"My first daughter was sleeping through the night (10 p.m. to 9 a.m.) by 6 months. We had a complete bedtime routine: a bath, a book, a bottle, then to bed, a little music in the crib, and asleep in 10 minutes. It was wonderful, but that scenario didn't work for my second daughter and hasn't worked for my son, so I've tried different things for each of them. Sometimes a plan doesn't work. Listen to your baby – he or she will tell you what you need to know."
A version of this technique called graduated extinction was popularized by Dr. Richard Ferber in his book “Solve Your Child’s Sleep Problems.” Here, parents check on their child at set intervals. Checks should be brief and to the point: Picking up your child, spending too much time hovering over the crib or otherwise offering more contact than a quick soothing word can be counterproductive. Some babies find these brief checks soothing and will go to sleep more quickly. Others will redouble their crying as soon as their parents leave the room. Parents need to make a judgement about whether or not checking in is helping their baby through this process. If you decide to use checks, I would recommend checking no more than every five minutes and resisting the temptation to check if your child seems to be calming down.

Fading, also known as adult fading or camping out, falls in the middle of the sleep training spectrum. In fading, parents gradually diminish their bedtime role by sitting near your baby until she falls asleep and gradually moving the chair farther away from the crib each night. Another fading approach is to check on your baby and reassure her (without picking her up) every five minutes until she falls asleep.


That said, sleep training isn’t a must-do for everyone, and many families who skip sleep training go on to have a child who learns to sleep through the night on her own. “It’s your family and your child, and I think there’s a misconception that pediatricians will force sleep training on your family, when that’s not the case,” Gold says. Experts emphasize that the best approach to sleep training is the one that fits your family.

For my wife and me, those early days passed in a blur. Nights seemed endless, and no government ordinance was about to come along to shorten our shifts. When he was around 3 months old, our son started sleeping for longer periods and our relief was profound. But after about a month, the baby started waking up at night again. After one nightly waking became two, then three and four, I realized it was time to sleep train our son.

That said, sleep training isn’t a must-do for everyone, and many families who skip sleep training go on to have a child who learns to sleep through the night on her own. “It’s your family and your child, and I think there’s a misconception that pediatricians will force sleep training on your family, when that’s not the case,” Gold says. Experts emphasize that the best approach to sleep training is the one that fits your family.
If you’re on the fence about sleep training, it can be helpful to think of it this way: What is my baby’s developmental need right now? “At 11 months, they don’t need to eat during the night but they do need consistent sleep,” says Garden. Yes, those nights of crying are heartbreaking. But chances are, if you’re considering sleep training, it’s because what you’re currently doing isn’t working for you.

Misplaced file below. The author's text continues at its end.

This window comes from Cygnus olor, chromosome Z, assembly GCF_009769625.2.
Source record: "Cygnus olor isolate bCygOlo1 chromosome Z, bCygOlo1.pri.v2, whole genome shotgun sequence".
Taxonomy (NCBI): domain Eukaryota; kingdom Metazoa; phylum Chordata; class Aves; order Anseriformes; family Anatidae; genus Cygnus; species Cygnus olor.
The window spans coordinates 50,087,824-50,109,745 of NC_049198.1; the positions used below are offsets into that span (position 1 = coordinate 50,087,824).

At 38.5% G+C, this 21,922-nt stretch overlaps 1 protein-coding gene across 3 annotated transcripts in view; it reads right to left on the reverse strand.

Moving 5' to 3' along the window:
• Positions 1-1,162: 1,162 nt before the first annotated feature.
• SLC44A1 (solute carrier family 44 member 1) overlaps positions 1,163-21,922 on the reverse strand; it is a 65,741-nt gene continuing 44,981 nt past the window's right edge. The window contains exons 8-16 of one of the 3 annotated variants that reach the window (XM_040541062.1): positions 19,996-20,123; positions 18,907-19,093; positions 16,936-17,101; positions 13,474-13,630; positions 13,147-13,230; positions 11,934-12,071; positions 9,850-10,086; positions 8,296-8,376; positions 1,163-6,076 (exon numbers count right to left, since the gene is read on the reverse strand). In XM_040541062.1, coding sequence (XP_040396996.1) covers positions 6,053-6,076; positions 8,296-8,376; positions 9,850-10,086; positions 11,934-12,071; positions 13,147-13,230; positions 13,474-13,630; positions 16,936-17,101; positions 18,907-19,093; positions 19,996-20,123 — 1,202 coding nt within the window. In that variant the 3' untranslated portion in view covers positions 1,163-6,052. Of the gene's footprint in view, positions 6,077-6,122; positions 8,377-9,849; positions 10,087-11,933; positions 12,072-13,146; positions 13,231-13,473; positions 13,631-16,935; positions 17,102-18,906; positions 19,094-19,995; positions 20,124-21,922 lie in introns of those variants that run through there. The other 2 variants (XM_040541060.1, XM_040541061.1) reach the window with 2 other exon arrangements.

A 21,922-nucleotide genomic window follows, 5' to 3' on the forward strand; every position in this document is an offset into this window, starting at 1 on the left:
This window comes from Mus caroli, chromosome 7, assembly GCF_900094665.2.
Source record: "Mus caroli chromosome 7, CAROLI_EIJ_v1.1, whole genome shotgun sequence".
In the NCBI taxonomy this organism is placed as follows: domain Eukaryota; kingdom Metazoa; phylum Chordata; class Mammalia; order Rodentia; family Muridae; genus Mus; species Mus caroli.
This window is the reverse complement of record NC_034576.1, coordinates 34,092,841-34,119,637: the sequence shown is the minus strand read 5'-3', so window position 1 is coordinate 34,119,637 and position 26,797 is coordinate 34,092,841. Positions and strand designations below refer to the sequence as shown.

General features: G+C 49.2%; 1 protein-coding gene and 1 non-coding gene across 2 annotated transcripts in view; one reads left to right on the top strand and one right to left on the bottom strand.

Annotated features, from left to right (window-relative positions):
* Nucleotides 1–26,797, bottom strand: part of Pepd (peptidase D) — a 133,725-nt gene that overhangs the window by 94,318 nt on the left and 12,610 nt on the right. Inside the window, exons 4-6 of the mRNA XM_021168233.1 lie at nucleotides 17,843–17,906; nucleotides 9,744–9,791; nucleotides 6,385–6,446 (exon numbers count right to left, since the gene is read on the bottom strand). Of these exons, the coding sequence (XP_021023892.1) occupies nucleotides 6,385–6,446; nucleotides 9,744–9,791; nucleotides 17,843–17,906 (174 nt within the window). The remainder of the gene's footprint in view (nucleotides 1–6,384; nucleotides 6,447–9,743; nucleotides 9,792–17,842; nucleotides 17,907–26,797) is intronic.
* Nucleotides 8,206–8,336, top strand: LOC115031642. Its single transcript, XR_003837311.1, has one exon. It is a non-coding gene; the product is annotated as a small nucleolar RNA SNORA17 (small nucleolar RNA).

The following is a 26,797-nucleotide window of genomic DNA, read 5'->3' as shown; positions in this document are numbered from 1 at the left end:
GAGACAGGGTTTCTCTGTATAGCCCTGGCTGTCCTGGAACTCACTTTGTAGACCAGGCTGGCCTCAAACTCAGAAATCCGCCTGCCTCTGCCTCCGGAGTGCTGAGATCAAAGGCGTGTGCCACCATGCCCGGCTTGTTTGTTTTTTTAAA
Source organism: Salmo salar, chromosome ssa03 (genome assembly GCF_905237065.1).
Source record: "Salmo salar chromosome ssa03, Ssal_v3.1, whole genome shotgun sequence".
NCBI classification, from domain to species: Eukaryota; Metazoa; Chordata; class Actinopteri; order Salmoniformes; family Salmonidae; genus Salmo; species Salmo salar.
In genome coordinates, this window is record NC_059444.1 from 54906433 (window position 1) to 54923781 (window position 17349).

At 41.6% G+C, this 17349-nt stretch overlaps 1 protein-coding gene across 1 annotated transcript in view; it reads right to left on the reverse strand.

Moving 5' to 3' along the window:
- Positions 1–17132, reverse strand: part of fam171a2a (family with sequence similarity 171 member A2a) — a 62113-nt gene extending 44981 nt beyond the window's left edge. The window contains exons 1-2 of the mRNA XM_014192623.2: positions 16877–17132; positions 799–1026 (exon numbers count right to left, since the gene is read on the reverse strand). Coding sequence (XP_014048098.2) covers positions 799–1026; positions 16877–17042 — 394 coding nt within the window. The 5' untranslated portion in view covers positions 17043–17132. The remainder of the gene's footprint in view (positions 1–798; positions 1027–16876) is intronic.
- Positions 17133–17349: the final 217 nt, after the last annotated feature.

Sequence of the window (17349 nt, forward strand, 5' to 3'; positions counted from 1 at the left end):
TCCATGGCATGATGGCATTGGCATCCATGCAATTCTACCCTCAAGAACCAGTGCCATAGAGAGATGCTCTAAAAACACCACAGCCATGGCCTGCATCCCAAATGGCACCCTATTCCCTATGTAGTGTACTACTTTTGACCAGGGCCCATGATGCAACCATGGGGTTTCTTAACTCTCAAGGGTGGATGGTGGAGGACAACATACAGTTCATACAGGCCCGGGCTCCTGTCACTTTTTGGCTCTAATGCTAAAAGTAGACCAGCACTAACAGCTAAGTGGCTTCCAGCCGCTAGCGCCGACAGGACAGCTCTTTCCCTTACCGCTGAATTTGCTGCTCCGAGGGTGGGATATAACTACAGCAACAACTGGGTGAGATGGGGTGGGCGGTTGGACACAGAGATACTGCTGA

"I have a 6-month-old who has refused to sleep longer than 30 to 90 minutes day or night since he was born! I've tried everything out there except CIO. He's strictly breastfed and relies on that or rocking to get to sleep. He doesn't know how to soothe himself to sleep, and he naps for only 15 minutes. I'm severely sleep deprived. I don't have the heart for CIO, but I think I'll try the revised method where you pat him down and reassure him lovingly while allowing him the opportunity to comfort himself. He's been co-sleeping since day one, and it's going to be tough, but I'm at my wits' end and cannot function."
Sears emphasizes a nurturing, child-centered approach to sleep and warns parents to be wary of one-size-fits-all sleep training. He recommends patiently helping your baby learn to sleep in his own time. He encourages co-sleeping, rocking and nursing your baby to sleep, and other forms of physical closeness to create positive sleep associations now and healthy sleep habits down the road.

Fading, also known as adult fading or camping out, falls in the middle of the sleep training spectrum. In fading, parents gradually diminish their bedtime role by sitting near your baby until she falls asleep and gradually moving the chair farther away from the crib each night. Another fading approach is to check on your baby and reassure her (without picking her up) every five minutes until she falls asleep.
Sleep training will look a little bit different for every family, depending on what method you choose to follow. The different methods require different tactics from the parents in order to be successful. Melissa’s tip: take notes! Having a record of how your baby has progressed throughout the sleep training will come in handy when you’re too tired to remember how long (or little) they slept the previous night.
If your baby is older than six months, don’t worry, McGinn says: “It’s never too late to develop good sleep habits.” Dickinson says he finds nine months to be a bit of a sweet spot for parents in terms of getting babies to sleep through the night. “They are at a good age for understanding routines and don’t need to eat during the night,” he explains.
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